Antoine Lafréry (also known by the Italian name Antonio Lafreri) was a French printseller and publisher, and possibly also an engraver, who moved to Italy and was active in Rome from around 1540 until his death in 1577. His firm published maps and a wide range of prints: ancient and modern Rome, portraits, ornament and mythological, historical and religious subjects. He also bought and sold drawings, coins and medals. Among Lafréry's publications were two architectural treatises and several sets of ornament prints, including Speculum Romanae Magnificentiae (c. 1540-c.1565). According to the subtitle of Speculum, it had the most accurately drawn representations of nearly all the extant monuments of the City of Rome; in the 1570s, the Lafréry catalogue listed some 500 subjects. Speculum did not have fixed contents; each copy was unique and varied in terms of the number of pages, subjects included, and even the printers and engravers. Moreover, later collectors also added prints to earlier sets. The University of Chicago holds the largest extant collection of Speculum, which may be viewed online on its web site (see References below).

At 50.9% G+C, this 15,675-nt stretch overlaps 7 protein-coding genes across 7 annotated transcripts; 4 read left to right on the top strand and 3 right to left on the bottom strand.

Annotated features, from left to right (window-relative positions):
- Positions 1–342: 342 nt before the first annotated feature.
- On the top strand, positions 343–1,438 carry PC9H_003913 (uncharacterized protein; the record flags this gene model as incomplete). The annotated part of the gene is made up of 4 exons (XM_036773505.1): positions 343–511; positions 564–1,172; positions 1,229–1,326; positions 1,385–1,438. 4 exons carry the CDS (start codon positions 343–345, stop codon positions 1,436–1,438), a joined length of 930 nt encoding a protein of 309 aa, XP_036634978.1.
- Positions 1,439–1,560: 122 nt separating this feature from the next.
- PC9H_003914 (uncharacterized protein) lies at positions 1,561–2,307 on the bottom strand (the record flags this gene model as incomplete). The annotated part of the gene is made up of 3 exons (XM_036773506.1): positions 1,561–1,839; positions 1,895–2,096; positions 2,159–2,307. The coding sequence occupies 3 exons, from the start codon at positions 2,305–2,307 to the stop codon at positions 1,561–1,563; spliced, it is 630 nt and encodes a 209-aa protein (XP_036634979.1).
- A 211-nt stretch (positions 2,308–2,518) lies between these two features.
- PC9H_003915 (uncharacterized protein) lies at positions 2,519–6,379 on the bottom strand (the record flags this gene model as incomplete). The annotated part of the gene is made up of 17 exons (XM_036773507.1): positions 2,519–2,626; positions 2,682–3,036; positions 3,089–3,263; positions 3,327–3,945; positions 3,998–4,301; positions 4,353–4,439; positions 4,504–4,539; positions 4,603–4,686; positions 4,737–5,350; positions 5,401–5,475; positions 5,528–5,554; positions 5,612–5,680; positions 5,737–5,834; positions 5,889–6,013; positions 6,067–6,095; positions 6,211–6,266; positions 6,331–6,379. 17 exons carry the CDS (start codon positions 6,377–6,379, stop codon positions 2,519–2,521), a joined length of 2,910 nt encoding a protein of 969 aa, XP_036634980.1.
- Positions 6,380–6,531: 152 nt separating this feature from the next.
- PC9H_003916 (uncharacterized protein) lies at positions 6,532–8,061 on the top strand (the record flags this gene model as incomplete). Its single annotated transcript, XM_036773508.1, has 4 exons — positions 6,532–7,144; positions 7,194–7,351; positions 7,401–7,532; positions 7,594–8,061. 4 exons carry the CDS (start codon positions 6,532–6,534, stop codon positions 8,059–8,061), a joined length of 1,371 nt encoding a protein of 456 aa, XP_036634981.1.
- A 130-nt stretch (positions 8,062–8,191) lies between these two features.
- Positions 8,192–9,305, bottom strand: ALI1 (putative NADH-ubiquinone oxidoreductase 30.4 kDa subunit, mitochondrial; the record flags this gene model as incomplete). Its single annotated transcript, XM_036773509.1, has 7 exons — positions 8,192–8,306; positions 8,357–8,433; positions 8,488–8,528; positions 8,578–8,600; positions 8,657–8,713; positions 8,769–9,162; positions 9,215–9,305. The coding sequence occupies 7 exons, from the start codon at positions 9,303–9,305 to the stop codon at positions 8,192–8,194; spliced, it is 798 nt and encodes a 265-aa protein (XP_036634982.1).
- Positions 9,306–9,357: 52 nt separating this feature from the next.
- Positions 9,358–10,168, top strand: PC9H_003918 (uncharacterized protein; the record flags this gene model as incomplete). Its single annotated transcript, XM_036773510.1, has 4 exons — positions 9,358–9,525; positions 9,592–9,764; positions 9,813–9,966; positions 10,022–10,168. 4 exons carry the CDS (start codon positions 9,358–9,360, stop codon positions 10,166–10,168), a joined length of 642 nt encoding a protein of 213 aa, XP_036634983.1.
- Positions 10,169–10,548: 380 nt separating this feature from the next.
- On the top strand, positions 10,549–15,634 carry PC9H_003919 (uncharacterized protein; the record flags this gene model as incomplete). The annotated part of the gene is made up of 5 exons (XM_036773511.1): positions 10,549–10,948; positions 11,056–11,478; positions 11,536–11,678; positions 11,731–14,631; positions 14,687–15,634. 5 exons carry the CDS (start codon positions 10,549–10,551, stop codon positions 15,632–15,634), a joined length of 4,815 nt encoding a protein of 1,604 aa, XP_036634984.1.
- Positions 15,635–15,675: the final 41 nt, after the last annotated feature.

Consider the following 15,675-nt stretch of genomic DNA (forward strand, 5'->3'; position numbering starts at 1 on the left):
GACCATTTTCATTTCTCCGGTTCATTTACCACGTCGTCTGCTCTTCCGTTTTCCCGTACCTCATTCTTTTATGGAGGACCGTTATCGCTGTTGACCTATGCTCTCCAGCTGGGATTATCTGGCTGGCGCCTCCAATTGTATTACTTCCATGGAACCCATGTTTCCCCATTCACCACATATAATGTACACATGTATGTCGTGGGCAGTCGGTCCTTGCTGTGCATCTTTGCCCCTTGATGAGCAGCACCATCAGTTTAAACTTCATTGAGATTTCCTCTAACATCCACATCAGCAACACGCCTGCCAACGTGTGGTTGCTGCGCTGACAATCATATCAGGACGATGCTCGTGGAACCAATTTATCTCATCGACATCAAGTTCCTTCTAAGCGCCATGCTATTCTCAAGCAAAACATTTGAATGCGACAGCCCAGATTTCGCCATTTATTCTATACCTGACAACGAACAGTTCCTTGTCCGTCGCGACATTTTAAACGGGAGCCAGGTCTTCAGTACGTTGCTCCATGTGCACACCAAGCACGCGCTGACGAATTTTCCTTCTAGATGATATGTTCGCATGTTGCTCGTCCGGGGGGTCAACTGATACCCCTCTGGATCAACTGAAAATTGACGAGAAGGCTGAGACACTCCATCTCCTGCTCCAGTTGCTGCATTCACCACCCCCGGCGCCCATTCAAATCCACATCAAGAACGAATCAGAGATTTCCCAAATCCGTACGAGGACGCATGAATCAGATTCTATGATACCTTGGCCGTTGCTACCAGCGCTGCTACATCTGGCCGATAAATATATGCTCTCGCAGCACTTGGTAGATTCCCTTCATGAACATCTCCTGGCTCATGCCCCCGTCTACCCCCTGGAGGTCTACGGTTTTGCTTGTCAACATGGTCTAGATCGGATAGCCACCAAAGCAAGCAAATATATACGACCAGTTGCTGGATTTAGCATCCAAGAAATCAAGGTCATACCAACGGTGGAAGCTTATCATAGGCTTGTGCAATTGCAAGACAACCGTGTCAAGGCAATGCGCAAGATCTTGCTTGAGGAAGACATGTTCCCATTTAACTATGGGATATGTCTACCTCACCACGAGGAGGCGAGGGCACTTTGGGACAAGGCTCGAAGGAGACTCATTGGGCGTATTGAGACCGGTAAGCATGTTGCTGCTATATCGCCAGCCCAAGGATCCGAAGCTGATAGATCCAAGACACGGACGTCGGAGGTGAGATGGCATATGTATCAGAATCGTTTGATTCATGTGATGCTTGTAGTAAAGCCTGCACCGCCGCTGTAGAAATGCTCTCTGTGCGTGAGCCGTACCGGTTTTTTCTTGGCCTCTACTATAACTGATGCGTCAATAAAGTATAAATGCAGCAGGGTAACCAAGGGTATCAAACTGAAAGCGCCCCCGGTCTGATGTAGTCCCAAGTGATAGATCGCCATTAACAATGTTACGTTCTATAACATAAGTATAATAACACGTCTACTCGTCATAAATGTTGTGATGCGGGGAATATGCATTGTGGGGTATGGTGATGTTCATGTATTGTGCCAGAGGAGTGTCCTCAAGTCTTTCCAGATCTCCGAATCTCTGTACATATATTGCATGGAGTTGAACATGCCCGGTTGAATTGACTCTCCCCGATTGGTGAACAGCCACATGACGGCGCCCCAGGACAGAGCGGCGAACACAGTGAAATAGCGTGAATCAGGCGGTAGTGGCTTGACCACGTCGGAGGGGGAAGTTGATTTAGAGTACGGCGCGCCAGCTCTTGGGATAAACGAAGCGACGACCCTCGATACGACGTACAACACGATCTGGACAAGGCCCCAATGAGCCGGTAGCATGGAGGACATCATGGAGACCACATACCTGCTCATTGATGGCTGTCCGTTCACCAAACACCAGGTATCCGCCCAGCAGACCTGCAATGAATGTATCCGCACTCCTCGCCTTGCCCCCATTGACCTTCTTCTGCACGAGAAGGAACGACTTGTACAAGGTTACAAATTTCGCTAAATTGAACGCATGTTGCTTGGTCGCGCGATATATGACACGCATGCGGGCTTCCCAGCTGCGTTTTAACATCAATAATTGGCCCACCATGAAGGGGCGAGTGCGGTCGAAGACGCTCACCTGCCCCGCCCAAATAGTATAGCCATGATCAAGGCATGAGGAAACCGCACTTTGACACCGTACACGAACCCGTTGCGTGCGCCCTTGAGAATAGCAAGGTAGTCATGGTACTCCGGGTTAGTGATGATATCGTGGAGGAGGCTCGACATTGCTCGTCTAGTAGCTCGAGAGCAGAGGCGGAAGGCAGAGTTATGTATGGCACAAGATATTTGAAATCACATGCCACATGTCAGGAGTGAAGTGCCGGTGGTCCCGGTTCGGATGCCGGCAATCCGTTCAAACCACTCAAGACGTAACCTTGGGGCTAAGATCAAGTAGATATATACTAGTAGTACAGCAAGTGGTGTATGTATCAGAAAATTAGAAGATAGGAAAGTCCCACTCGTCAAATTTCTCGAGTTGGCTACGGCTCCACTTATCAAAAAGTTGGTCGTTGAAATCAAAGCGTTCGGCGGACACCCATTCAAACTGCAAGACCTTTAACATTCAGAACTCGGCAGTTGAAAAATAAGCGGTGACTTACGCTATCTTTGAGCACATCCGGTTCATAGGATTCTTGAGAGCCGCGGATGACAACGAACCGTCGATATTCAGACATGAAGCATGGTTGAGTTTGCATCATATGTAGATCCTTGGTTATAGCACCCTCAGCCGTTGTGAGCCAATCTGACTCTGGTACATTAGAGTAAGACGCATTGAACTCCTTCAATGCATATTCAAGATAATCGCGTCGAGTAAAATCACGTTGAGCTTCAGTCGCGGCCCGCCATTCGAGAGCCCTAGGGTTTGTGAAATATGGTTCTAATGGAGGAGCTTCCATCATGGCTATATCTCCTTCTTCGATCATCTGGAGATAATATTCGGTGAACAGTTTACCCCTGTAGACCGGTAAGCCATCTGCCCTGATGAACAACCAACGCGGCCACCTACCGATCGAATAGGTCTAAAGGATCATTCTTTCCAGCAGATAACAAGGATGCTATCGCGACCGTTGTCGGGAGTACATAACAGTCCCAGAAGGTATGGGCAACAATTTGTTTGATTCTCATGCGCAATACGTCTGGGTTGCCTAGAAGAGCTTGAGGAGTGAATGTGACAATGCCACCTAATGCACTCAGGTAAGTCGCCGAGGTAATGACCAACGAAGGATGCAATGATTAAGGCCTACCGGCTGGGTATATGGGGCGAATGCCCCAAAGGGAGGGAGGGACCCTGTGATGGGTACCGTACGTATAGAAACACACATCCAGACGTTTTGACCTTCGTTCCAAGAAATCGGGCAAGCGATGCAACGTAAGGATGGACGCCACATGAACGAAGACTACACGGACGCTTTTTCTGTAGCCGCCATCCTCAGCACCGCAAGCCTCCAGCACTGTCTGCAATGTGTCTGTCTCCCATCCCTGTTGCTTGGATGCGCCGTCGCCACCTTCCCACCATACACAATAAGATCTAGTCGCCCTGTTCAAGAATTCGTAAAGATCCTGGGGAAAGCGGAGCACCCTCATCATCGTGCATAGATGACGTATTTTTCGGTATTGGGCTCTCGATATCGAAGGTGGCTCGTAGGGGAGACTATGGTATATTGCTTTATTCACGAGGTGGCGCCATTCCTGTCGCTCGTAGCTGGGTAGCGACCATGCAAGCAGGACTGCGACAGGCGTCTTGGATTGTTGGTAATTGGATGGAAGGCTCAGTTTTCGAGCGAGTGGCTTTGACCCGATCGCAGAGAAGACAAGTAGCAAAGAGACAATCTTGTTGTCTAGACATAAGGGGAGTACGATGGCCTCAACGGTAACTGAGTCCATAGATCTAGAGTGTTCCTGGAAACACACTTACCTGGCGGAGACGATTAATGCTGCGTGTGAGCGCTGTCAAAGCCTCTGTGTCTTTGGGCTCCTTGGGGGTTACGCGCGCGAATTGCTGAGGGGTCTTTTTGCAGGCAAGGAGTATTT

Claude Duchet (also known by the Italian name Claudio Duchetti) was an Italian printseller and publisher. He inherited half of the plates of his uncle, the engraver and publisher Antoine Lafréry, and also commissioned plates from artists such as Perret, Thomassin and Brambilla. Upon his death in about 1585, his firm was operated by his brother-in-law Giacomo Gherardi as "Claudii Ducheti Heirs" until his son Claudio reached the age of majority.